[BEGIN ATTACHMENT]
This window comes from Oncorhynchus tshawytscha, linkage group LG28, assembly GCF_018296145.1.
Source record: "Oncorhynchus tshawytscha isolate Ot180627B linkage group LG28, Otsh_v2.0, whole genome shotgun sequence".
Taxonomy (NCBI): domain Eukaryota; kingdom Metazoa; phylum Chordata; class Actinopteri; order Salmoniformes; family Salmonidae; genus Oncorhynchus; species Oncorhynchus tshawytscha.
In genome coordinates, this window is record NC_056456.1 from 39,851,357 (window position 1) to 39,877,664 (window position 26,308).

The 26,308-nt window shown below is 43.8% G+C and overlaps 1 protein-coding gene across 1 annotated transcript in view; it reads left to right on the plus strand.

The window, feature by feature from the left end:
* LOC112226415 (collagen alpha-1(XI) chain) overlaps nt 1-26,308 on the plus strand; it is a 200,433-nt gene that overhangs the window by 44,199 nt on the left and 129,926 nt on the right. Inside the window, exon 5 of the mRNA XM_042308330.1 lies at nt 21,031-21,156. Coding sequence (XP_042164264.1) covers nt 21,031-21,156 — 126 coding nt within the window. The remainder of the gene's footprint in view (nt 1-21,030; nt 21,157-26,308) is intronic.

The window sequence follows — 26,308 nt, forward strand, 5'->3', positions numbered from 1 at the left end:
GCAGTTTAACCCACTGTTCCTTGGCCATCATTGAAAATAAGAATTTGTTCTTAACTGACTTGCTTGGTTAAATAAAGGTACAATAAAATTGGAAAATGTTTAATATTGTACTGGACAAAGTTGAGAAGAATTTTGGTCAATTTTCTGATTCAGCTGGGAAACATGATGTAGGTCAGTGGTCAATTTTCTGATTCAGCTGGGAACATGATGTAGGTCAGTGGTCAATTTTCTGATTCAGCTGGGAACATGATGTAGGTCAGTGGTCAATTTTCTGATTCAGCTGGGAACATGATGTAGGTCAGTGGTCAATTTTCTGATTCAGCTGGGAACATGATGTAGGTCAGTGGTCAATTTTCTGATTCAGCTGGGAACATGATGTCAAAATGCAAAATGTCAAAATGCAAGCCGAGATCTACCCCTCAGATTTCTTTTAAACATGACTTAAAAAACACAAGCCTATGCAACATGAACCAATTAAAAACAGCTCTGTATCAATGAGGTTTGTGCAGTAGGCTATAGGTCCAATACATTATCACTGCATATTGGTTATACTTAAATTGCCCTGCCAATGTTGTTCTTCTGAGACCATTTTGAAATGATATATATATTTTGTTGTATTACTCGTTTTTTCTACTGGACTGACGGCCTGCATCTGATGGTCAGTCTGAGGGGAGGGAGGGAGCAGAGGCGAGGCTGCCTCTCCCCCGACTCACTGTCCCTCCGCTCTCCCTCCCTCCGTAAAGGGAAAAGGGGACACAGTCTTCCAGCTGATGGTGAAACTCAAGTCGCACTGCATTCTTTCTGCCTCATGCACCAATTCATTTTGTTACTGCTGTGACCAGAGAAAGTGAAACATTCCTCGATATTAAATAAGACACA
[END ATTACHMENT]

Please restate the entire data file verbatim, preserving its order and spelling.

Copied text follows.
This window comes from Oncorhynchus tshawytscha, linkage group LG28, assembly GCF_018296145.1.
Source record: "Oncorhynchus tshawytscha isolate Ot180627B linkage group LG28, Otsh_v2.0, whole genome shotgun sequence".
Taxonomy (NCBI): domain Eukaryota; kingdom Metazoa; phylum Chordata; class Actinopteri; order Salmoniformes; family Salmonidae; genus Oncorhynchus; species Oncorhynchus tshawytscha.
In genome coordinates, this window is record NC_056456.1 from 39,851,357 (window position 1) to 39,877,664 (window position 26,308).

The 26,308-nt window shown below is 43.8% G+C and overlaps 1 protein-coding gene across 1 annotated transcript in view; it reads left to right on the plus strand.

The window, feature by feature from the left end:
* LOC112226415 (collagen alpha-1(XI) chain) overlaps nt 1-26,308 on the plus strand; it is a 200,433-nt gene that overhangs the window by 44,199 nt on the left and 129,926 nt on the right. Inside the window, exon 5 of the mRNA XM_042308330.1 lies at nt 21,031-21,156. Coding sequence (XP_042164264.1) covers nt 21,031-21,156 — 126 coding nt within the window. The remainder of the gene's footprint in view (nt 1-21,030; nt 21,157-26,308) is intronic.

The window sequence follows — 26,308 nt, forward strand, 5'->3', positions numbered from 1 at the left end:
GCAGTTTAACCCACTGTTCCTTGGCCATCATTGAAAATAAGAATTTGTTCTTAACTGACTTGCTTGGTTAAATAAAGGTACAATAAAATTGGAAAATGTTTAATATTGTACTGGACAAAGTTGAGAAGAATTTTGGTCAATTTTCTGATTCAGCTGGGAAACATGATGTAGGTCAGTGGTCAATTTTCTGATTCAGCTGGGAACATGATGTAGGTCAGTGGTCAATTTTCTGATTCAGCTGGGAACATGATGTAGGTCAGTGGTCAATTTTCTGATTCAGCTGGGAACATGATGTAGGTCAGTGGTCAATTTTCTGATTCAGCTGGGAACATGATGTAGGTCAGTGGTCAATTTTCTGATTCAGCTGGGAACATGATGTCAAAATGCAAAATGTCAAAATGCAAGCCGAGATCTACCCCTCAGATTTCTTTTAAACATGACTTAAAAAACACAAGCCTATGCAACATGAACCAATTAAAAACAGCTCTGTATCAATGAGGTTTGTGCAGTAGGCTATAGGTCCAATACATTATCACTGCATATTGGTTATACTTAAATTGCCCTGCCAATGTTGTTCTTCTGAGACCATTTTGAAATGATATATATATTTTGTTGTATTACTCGTTTTTTCTACTGGACTGACGGCCTGCATCTGATGGTCAGTCTGAGGGGAGGGAGGGAGCAGAGGCGAGGCTGCCTCTCCCCCGACTCACTGTCCCTCCGCTCTCCCTCCCTCCGTAAAGGGAAAAGGGGACACAGTCTTCCAGCTGATGGTGAAACTCAAGTCGCACTGCATTCTTTCTGCCTCATGCACCAATTCATTTTGTTACTGCTGTGACCAGAGAAAGTGAAACATTCCTCGATATTAAATAAGACACA